Sanford Frontiers Buys Maverick Air Center
September 22, 2015
  • Share
  • Sanford Health is getting into the aviation business.


    The health system’s subsidiary, Sanford Frontiers, bought Maverick Air Center, a fixed-base operator on the west side of the Sioux Falls Regional Airport.


    Maverick was formed in 2011 by McGowan Capital Group and employee investors as a competitor to Landmark Aviation, the fixed-based operation that used to be Business Aviation.


    “Usually, it’s better for the customer if there’s more than one provider,” CEO Gene McGowan said. “We did what we set out to do. We built a successful, sustaining company. Sanford is going to move in and probably take it to a higher level, and that’s terrific for Sioux Falls to have two credible FBOs at an airport this size.”


    Sanford’s interest stemmed from its overall growth in aviation.


    The health system owns 11 aircraft at five bases, from Sioux Falls to Fargo, western North Dakota and Bemidji, Minn.


    Its AirMed transport service has been in place 35 years and grown to transport 3,300 patients annually.


    “We’ve had a lot of growth in the last five years with all the expansions,” said Mike Christianson, enterprise executive director of air transport.


    Aircraft maintenance is done in Sioux Falls, out of two small hangars at the airport about one mile apart. It isn’t streamlined or efficient, Christianson said, so Sanford is building a hangar next to Maverick. It will be done next spring.


    “This move created an opportunity for a unique relationship with an FBO that would allow us to enjoy some cost savings,” he said. “Our fuel savings alone can save in excess of $250,000 a year, and that’s what prompted this whole move with us and Maverick.”


    Sanford Frontiers, the new owner, is Sanford’s taxable nonprofit that was created to help commercialize research. It also owns the Profile by Sanford weight-management concept.


    Maverick’s 18 employees will stay, and the business will continue to serve the public and airlines as it has, Christianson said. Its services include contract fueling, baggage handling, aircraft de-icing and washing, catering and a lounge for pilots. It also helps customers book charter flights through a network of providers.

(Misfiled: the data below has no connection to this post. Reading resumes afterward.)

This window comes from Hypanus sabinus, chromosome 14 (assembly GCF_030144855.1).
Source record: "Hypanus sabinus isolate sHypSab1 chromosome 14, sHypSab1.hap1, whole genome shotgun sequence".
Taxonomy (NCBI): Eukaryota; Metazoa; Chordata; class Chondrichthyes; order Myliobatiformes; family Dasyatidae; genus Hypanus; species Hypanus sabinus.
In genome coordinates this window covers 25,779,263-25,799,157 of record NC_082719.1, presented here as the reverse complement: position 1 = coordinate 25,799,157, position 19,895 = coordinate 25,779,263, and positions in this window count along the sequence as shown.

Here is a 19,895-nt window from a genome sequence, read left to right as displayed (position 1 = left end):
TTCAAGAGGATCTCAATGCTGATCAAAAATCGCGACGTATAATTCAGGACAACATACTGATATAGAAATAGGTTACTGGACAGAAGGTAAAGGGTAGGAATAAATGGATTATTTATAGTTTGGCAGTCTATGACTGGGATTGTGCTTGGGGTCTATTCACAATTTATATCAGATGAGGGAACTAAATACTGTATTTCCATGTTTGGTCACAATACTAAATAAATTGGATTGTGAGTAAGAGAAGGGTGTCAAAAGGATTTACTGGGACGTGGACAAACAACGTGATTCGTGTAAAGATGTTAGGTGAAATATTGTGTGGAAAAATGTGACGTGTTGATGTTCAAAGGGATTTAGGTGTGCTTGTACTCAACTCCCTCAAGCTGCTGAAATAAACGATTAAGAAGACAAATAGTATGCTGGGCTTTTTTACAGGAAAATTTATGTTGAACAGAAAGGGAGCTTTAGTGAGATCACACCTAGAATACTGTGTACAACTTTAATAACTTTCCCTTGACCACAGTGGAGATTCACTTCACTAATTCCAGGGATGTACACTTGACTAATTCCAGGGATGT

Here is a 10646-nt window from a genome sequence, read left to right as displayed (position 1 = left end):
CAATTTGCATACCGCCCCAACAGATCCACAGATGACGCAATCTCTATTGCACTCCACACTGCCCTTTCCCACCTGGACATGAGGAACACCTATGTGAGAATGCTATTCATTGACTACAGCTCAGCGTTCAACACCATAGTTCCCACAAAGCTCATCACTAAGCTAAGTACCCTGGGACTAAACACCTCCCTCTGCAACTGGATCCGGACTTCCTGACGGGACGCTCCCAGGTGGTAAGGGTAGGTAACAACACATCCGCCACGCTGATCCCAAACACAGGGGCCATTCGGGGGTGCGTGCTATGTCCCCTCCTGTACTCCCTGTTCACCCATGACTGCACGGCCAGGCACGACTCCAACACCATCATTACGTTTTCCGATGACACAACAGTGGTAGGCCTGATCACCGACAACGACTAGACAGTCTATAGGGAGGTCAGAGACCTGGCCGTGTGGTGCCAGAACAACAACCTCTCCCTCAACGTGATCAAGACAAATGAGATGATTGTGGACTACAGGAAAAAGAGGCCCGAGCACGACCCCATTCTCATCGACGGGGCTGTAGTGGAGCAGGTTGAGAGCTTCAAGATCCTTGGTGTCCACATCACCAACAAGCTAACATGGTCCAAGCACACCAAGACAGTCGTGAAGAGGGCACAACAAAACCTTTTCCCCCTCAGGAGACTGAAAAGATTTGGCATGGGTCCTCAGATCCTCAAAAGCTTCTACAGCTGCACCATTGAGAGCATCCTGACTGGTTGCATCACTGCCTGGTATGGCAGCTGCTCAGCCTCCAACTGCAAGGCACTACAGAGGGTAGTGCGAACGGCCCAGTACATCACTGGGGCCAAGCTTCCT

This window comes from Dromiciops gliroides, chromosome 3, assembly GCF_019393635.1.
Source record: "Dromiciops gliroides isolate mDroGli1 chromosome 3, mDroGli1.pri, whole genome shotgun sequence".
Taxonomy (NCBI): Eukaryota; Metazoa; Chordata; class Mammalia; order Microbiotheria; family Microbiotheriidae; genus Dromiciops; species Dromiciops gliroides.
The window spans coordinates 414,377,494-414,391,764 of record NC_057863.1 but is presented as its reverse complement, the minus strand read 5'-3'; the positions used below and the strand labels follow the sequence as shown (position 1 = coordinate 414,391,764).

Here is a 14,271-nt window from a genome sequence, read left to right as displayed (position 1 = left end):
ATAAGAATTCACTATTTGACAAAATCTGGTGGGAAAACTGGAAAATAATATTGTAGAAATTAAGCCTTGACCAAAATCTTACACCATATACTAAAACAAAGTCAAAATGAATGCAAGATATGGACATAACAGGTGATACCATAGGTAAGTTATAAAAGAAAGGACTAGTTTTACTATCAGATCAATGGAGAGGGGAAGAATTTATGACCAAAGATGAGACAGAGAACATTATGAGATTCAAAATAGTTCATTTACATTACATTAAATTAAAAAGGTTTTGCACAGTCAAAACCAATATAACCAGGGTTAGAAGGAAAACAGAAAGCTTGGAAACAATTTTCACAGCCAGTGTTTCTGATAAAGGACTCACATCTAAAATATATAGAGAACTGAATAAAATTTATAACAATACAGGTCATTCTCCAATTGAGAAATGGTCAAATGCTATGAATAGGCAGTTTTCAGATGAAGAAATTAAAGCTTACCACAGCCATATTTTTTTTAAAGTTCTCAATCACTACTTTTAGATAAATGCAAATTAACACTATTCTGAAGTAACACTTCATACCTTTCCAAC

Sanford also does “a significant amount” of charter flying for its outreach programs through Landmark and plans to continue to use the services, Christianson said.


    “We don’t currently have our own charter service,” he said. “We haven’t explored that.”


    Sanford Frontiers sees opportunity to grow Maverick, however.


    “It’s a business, and we’re interested in seeing it grow and thrive, so we will be involved,” Christianson said. “I think there’s very good potential. Sioux Falls is a strong economy, and we’re seeing more air traffic and airline service coming in, and we want to be part of that, making sure those services are well taken care of.”


    McGowan agreed.


    “We believe there was plenty of opportunity to grow and expand the business, and Sanford obviously believes that as well,” he said. “We’re delighted to see it in their hands.”


    Dan Letellier, executive director of the Sioux Falls Regional Airport, said he’s encouraged by the purchase and glad competition will continue in general aviation services.


    “I’m also hopeful they will continue the growth of Maverick by adding on to their fuel farm and possible hangar extension,” he said. “I see this as a very favorable aspect to air service in and out of Sioux Falls.”